As a result of all this, many developers are sounding the alarms over their nosediving wishlist numbers.

“More people deleting our games from their wishlists than purchasing them from their wishlists, which as far as I can see has never happened in a sale before,” said Haunt The House and Detective Grimoire developer Tom Vian on Twitter. He also posted a graph from his Steam stats to back it up:


Other developers have posted similar graphs in droves. This does not bode well. If a game is on a user’s wishlist, they automatically get a message when it’s released and any time it goes on sale. Wishlists also factor into Steam store search results.

This, according to Heat Signature developer and noted Steam studier Tom Francis, is “the most effective way I know of making your game sell better when it comes out.”

Yitz, developer of Nepenthe and To The Dark Tower, told Kotaku that being on Steam right now has become a net loss for some developers.

“Most indies (who are talking about it at least) are losing more money from Steam’s cut than they’re taking in from visibility,” he said in a Twitter DM. “I, and many other devs, are currently losing money from being hosted on Steam.”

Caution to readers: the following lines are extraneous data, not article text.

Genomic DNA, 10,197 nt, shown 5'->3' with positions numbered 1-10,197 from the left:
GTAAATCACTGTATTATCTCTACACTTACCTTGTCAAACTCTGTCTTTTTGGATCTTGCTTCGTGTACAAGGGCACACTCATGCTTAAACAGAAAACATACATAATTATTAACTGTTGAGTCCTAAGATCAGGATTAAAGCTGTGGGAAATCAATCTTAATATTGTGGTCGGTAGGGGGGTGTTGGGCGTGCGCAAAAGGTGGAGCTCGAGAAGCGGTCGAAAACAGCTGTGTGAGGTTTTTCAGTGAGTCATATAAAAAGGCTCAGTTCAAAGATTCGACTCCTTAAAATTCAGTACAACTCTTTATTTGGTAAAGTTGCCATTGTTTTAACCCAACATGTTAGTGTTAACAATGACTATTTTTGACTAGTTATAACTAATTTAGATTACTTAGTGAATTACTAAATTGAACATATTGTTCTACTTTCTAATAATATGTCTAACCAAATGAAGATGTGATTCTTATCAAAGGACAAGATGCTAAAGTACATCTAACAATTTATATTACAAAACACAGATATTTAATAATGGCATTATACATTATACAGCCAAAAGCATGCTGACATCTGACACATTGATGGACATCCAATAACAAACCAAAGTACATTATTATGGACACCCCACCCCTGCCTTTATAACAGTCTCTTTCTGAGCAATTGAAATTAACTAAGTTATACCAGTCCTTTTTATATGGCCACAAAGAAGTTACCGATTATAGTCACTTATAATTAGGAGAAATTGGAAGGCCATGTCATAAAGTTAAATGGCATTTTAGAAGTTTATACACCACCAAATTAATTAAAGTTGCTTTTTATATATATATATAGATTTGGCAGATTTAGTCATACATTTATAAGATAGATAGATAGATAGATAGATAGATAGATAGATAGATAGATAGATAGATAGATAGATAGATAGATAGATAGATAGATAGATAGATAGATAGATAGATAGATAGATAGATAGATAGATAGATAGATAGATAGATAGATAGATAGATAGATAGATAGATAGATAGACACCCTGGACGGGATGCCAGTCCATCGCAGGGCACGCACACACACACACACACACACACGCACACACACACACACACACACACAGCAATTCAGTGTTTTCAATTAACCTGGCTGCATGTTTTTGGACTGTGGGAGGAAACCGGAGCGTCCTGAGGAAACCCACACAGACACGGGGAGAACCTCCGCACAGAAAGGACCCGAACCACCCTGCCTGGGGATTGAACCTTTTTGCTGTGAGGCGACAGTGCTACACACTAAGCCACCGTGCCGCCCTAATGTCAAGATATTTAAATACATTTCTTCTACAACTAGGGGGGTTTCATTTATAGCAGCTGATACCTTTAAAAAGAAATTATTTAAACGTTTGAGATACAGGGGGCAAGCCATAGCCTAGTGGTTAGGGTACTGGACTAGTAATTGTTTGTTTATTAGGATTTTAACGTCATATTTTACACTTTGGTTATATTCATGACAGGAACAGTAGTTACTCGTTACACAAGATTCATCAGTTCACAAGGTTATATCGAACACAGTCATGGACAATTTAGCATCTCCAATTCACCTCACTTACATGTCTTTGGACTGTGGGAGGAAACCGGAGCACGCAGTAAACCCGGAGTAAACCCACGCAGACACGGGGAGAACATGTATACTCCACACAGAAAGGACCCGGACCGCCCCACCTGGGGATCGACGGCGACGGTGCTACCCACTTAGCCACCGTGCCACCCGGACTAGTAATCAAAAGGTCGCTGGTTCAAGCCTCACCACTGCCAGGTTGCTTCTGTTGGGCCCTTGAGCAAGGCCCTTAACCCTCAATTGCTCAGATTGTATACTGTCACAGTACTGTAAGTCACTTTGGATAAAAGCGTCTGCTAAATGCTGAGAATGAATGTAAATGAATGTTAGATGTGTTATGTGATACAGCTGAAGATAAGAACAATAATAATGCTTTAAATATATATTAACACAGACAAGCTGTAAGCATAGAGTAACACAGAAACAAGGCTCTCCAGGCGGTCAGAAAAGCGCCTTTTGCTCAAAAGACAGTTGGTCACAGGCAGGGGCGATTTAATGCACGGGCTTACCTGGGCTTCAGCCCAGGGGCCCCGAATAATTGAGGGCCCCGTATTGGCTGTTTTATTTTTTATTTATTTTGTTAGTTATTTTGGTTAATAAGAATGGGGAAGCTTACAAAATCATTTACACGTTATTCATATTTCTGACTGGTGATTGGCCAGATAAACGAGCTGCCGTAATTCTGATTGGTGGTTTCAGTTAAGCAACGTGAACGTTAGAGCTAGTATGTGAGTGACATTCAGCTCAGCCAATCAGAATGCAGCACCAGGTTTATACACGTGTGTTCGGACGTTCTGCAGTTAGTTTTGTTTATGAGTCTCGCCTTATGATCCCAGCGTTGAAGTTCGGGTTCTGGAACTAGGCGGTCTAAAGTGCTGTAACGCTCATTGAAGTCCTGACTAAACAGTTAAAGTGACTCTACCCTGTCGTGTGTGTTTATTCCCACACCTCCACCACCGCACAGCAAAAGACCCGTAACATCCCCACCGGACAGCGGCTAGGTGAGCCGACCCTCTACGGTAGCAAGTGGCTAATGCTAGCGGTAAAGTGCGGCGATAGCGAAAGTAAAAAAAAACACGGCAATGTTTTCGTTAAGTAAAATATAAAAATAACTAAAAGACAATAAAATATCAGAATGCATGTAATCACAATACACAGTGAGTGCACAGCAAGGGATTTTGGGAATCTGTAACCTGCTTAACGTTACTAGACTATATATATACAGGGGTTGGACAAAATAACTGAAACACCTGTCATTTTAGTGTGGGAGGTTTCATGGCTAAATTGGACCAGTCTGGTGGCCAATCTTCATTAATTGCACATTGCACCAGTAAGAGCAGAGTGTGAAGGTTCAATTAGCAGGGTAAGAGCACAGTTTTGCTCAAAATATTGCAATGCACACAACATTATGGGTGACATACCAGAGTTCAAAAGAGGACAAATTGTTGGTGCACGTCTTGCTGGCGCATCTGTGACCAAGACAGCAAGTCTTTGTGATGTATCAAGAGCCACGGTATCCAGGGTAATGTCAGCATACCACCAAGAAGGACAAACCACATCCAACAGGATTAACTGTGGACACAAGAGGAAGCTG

Today, in response to all this, Valve apologised.

“We designed something pretty complicated with a whole bunch of numbers and rules and recognise we should’ve been more clear,” the company said in a blog post. “We want to apologise for the confusion that this has caused, and also apologise for the broken mechanics that have led to an unbalanced event.”

Valve has also made some changes to the Grand Prix. Specifically, the company says it’s updated the event dashboard and manual to clarify the rules, and it’s also made some back-end, balance, and item changes to make it harder for a single team to brute force its way to victory through sheer team size.

Lastly, Valve clarified the whole wishlist thing (emphasis Valve’s): “If your team makes it to the podium and you are randomly chosen to win something off your Steam Wishlist, then we’ll grant you the top item. Just move your favourite item to the top of your wishlist and you should be good to go. There’s no need to remove other items from your wishlist – keep them there so you’ll be notified when those items release or go on sale.”